The Sea in Salalah


OMANعمامه ‏

 A Dubai-based pilot and friend suggested I visit Salalah, a port town on the southern tip of Oman. He told me to visit from June to September or in January, when the monsoon rains paint the sun-baked desert a brilliant green. 

“What’s the story with Oman?,” I asked a Yemeni friend.

“There is no story,” he said. Indeed, it is the quietest of the Arab states. Not many people have heard of Oman. It rarely makes the news, yet it is one of the seven oil-rich Arab states of the Persian Gulf that include Kuwait, Bahrain, Iraq, Oman, Qatar, Saudi Arabia and the United Arab Emirates (UAE). 

I could see why; Salalah is just 20km from the border of war-shattered Yemen. It remains an oasis of serenity despite its being surrounded by some of the most dangerous, politically violent and oppressive countries in the world, including Saudi Arabia and Iraq. 

Sugar white, powder-soft beaches and dramatic cliffs trim the country. When I visited, the rains had turned the rocky landscape lush green. 

Oman is the southernmost of the states, where the Arabian Gulf meets the Indian Ocean. The country is huge, roughly twice the size of Colorado with a population of only 3 million. (200,0000 in Salalah). The highways are perfectly groomed with few automobiles.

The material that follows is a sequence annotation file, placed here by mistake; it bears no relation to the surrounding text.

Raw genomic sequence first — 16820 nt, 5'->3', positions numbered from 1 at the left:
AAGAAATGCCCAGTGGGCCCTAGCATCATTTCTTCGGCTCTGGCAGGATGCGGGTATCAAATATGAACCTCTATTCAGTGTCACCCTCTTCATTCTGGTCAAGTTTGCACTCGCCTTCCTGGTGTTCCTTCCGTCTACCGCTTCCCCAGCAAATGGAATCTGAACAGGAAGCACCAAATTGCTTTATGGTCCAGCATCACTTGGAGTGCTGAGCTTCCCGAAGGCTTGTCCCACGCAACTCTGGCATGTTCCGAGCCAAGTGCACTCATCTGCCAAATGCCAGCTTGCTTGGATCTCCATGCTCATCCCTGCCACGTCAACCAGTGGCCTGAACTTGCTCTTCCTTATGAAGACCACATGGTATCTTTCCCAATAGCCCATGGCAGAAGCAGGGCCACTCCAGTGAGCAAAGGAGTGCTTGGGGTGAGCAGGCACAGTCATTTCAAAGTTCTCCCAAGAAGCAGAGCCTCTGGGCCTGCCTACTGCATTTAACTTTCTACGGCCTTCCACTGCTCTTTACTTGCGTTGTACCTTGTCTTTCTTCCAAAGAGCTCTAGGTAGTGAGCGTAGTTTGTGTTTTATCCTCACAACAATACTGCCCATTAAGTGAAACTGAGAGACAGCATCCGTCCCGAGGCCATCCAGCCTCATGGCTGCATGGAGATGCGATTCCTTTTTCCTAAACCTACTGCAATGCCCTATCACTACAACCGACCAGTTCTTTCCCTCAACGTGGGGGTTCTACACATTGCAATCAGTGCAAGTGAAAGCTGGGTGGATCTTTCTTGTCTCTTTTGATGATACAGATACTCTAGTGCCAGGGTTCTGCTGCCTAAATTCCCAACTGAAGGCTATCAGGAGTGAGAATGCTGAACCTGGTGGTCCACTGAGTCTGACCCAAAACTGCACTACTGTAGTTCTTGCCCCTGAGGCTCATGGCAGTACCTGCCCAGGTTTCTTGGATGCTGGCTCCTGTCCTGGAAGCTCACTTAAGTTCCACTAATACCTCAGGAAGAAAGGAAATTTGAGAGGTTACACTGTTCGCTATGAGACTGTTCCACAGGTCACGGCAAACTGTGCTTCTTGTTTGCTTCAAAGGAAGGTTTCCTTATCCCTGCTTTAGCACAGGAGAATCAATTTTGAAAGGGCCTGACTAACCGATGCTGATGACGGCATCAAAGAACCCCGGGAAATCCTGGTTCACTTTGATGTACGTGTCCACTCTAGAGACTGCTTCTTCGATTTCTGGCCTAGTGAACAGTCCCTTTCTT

Almost everything about Oman seems perfect and orderly; the air is clean, markets are fragrant with frankincense and old. The sandy beaches are cool, not too white, not too black. The sand is the perfect a grain. The weather is neither cold nor hot. The waves don’t crash violently but gently spill. Except for two big chain hotels there’s hardly a soul on the beach. 

I hired a driver guide to take me to wadi in the mountains. On route he turned on the radio. A stern voice recited the Quran followed by a few minutes of bagpipes. The national anthem, the Omani driver explained. I asked him what kind of music he usually listened to. “I hate music.”

The journalist in me is slightly suspicious of countries you never hear about in the news. They seem almost too good to be true. 
No politicians and security forces appear to be threatening journalists. Yet Oman rates of 125 out of 180 in the 2016 Reporters Without Borders World Press Freedom Index.

Shame the Sultan of Oman plans to demolish most of the old seafront on the corniche to make way for five star chain hotels.

A new airport is under construction.

Oman has made international news as of late; a week before his last day in office, President Obama sent 10 Guantanamo prisoners to “resettle” in Oman. I doubt the new detainees will be served tea everyday. 
At the end of the day, I prefer Kenya with its lively press corps. For all its faults Kenya has soul. Oman is bliss. 



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